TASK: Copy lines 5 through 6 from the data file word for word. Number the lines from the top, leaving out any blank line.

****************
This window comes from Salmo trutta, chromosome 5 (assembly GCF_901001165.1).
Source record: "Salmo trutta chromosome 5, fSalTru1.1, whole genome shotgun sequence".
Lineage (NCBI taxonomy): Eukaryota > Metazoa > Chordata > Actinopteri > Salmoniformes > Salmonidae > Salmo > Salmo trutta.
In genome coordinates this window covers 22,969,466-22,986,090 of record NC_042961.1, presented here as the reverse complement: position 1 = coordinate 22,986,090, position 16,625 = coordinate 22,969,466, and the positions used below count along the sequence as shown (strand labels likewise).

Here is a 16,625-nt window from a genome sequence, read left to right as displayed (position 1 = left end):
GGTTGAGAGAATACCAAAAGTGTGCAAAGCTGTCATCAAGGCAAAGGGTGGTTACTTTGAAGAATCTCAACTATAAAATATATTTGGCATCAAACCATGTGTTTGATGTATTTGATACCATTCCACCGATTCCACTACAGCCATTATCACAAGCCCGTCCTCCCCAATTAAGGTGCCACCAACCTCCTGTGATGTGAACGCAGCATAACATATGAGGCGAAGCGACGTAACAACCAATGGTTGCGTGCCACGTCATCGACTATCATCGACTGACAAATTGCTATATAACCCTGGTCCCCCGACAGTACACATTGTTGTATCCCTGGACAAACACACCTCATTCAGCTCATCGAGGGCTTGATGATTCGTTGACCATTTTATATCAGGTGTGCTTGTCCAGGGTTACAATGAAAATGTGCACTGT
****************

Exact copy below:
Here is a 16,625-nt window from a genome sequence, read left to right as displayed (position 1 = left end):
GGTTGAGAGAATACCAAAAGTGTGCAAAGCTGTCATCAAGGCAAAGGGTGGTTACTTTGAAGAATCTCAACTATAAAATATATTTGGCATCAAACCATGTGTTTGATGTATTTGATACCATTCCACCGATTCCACTACAGCCATTATCACAAGCCCGTCCTCCCCAATTAAGGTGCCACCAACCTCCTGTGATGTGAACGCAGCATAACATATGAGGCGAAGCGACGTAACAACCAATGGTTGCGTGCCACGTCATCGACTATCATCGACTGACAAATTGCTATATAACCCTGGTCCCCCGACAGTACACATTGTTGTATCCCTGGACAAACACACCTCATTCAGCTCATCGAGGGCTTGATGATTCGTTGACCATTTTATATCAGGTGTGCTTGTCCAGGGTTACAATGAAAATGTGCACTGT